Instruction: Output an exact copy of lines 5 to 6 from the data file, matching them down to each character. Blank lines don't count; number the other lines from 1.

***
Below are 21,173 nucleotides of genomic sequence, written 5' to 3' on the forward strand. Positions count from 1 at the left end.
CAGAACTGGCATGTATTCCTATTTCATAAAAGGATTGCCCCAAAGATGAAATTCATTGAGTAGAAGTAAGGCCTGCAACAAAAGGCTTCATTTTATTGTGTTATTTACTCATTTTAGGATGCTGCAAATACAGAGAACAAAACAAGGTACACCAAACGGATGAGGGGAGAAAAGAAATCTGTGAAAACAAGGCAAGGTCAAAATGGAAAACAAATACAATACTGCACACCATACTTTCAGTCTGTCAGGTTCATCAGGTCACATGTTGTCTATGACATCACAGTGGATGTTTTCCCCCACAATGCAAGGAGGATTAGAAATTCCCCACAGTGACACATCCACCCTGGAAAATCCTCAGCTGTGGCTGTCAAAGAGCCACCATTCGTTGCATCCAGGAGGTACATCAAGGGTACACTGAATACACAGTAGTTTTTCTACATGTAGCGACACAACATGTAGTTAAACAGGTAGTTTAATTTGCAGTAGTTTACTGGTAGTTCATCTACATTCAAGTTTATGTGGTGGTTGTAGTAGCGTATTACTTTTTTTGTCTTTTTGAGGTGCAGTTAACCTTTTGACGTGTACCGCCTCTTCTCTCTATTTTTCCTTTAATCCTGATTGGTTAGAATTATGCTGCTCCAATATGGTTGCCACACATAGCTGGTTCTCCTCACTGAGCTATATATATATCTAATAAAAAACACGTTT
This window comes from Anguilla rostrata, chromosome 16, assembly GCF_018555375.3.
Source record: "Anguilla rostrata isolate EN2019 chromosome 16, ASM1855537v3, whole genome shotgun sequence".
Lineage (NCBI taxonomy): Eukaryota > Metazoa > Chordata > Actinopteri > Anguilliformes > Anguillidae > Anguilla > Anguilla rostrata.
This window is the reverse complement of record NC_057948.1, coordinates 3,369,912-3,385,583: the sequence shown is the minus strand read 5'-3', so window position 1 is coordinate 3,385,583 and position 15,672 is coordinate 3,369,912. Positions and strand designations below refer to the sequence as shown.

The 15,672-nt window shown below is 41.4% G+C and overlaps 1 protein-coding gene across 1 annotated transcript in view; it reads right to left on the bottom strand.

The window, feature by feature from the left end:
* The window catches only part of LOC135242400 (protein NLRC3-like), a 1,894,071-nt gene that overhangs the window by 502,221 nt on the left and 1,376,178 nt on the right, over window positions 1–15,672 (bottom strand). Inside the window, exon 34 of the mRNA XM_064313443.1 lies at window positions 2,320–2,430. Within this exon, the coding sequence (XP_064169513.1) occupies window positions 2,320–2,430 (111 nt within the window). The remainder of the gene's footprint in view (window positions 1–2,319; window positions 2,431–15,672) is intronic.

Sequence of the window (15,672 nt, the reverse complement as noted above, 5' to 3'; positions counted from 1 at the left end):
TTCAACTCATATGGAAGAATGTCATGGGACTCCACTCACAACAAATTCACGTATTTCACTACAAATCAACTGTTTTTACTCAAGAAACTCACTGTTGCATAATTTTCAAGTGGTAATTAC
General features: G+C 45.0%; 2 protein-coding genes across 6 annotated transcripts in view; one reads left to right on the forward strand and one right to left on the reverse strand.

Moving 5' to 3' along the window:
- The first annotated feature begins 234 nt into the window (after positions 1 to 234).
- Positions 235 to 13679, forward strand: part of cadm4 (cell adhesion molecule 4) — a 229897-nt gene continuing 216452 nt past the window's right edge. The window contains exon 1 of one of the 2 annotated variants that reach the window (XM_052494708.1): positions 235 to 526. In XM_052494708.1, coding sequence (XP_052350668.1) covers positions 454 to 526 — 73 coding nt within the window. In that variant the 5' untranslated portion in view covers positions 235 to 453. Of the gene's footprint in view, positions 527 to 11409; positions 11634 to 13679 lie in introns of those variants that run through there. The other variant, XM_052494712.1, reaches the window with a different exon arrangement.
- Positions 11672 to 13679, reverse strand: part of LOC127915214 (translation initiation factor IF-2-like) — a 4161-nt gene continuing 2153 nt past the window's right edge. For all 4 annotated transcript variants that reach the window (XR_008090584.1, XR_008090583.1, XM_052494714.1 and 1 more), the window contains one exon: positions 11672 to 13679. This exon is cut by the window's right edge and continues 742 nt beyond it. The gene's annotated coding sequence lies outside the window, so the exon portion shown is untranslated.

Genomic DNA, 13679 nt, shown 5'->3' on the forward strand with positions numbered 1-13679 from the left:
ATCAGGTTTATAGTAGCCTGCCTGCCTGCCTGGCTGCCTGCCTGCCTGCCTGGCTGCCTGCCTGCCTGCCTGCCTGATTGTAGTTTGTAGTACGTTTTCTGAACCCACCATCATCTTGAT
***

Lineage (NCBI taxonomy): Eukaryota > Metazoa > Chordata > Actinopteri > Anguilliformes > Anguillidae > Anguilla > Anguilla rostrata.
This window is the reverse complement of record NC_057948.1, coordinates 3,369,912-3,385,583: the sequence shown is the minus strand read 5'-3', so window position 1 is coordinate 3,385,583 and position 15,672 is coordinate 3,369,912. Positions and strand designations below refer to the sequence as shown.